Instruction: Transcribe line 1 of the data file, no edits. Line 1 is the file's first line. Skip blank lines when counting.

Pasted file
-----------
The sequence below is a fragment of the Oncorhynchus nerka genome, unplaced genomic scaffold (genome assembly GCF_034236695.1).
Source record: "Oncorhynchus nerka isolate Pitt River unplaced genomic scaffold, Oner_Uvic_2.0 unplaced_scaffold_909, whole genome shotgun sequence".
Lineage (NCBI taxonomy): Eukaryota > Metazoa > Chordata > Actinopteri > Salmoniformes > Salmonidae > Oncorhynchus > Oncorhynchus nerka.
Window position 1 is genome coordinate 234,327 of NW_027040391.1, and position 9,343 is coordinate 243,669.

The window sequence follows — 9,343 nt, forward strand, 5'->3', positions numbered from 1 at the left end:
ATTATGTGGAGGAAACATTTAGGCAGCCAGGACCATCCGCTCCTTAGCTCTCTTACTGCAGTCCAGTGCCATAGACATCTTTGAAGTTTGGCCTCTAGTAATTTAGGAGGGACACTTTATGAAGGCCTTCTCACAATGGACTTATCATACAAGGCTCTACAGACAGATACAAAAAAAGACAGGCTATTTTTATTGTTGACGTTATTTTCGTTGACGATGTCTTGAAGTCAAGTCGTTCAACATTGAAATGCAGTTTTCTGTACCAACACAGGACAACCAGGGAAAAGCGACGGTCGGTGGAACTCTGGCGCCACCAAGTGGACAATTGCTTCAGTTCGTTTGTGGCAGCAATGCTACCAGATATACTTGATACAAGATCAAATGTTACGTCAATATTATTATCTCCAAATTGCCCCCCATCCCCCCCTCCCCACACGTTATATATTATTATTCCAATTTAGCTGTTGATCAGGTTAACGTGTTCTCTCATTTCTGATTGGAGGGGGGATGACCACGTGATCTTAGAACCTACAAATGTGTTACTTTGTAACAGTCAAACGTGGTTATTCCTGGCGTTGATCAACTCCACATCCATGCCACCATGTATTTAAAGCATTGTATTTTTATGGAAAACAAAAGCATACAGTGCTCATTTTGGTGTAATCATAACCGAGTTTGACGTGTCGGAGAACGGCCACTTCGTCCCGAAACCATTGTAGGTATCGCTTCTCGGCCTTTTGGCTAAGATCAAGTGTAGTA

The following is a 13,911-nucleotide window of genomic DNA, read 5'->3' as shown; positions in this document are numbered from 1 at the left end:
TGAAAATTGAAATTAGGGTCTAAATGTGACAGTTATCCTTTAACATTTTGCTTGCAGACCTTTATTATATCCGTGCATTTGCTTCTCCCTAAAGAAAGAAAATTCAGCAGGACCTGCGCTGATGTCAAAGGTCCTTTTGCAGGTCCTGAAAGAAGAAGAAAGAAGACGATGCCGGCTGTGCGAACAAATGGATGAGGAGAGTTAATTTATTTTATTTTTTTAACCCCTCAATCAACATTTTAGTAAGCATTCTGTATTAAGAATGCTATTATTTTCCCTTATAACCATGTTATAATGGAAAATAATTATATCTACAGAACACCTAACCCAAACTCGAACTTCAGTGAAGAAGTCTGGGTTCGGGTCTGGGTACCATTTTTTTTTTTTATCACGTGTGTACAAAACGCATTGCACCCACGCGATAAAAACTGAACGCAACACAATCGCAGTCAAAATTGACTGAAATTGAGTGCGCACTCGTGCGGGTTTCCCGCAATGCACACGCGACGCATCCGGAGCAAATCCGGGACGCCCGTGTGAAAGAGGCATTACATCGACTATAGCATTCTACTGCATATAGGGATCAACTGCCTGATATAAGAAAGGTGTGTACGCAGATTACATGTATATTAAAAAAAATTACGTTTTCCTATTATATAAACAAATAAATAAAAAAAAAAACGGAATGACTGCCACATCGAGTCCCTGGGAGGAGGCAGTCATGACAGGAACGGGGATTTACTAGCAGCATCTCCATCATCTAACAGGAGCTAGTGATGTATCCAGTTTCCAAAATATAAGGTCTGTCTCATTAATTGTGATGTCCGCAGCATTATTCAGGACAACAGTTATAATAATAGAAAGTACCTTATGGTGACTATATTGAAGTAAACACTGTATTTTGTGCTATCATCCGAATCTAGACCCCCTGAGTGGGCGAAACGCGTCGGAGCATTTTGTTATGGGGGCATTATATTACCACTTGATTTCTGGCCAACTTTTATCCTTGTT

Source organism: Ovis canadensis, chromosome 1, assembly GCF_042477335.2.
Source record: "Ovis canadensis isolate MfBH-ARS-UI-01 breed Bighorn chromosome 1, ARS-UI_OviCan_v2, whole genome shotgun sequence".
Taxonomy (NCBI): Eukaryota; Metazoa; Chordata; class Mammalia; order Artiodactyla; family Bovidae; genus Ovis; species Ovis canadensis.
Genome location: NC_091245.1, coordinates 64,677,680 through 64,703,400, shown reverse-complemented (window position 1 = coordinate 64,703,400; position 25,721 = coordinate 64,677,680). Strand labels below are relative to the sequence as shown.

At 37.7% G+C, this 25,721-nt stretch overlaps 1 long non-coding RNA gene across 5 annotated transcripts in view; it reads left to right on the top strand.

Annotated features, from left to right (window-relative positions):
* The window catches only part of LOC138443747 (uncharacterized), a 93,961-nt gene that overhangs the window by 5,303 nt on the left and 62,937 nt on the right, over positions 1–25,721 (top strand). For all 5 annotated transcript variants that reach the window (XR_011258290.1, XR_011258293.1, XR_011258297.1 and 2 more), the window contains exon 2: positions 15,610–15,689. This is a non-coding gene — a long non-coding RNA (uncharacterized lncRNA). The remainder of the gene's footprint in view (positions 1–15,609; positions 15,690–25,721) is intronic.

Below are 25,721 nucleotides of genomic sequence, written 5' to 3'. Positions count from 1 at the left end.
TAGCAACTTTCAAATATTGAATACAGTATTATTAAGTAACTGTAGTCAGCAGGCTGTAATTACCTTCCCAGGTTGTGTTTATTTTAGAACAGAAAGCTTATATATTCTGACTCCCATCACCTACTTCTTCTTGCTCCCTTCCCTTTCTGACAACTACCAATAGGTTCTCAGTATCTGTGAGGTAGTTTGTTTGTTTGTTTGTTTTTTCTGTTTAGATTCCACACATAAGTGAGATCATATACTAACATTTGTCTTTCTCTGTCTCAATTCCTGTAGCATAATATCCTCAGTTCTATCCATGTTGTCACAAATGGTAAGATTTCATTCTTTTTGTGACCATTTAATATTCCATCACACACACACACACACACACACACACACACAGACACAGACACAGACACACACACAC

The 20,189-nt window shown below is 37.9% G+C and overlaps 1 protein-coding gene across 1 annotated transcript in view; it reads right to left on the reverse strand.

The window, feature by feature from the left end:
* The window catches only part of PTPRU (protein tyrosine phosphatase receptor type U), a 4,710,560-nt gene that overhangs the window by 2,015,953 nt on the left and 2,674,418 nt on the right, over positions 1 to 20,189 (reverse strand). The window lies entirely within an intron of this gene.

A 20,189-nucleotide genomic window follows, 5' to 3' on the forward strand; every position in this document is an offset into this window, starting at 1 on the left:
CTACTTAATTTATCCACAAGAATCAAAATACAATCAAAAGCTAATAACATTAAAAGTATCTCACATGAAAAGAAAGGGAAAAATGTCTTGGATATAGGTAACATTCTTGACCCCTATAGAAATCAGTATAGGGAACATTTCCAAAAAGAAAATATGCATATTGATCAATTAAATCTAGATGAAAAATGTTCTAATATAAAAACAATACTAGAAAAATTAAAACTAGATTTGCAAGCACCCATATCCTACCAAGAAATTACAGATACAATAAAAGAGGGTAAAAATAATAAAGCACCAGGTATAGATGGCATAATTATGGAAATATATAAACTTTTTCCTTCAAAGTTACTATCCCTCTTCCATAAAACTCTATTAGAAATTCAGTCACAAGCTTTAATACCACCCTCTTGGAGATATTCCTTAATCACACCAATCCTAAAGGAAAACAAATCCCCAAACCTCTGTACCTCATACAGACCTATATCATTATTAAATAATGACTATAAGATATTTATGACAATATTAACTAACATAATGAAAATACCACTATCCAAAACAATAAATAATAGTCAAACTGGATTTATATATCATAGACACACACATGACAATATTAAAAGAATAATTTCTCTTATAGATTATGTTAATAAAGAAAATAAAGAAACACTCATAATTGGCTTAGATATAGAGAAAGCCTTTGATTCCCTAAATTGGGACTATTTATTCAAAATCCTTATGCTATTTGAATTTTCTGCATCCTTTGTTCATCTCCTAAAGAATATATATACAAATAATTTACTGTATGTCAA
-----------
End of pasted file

The sequence below is a fragment of the Oncorhynchus nerka genome, unplaced genomic scaffold (genome assembly GCF_034236695.1).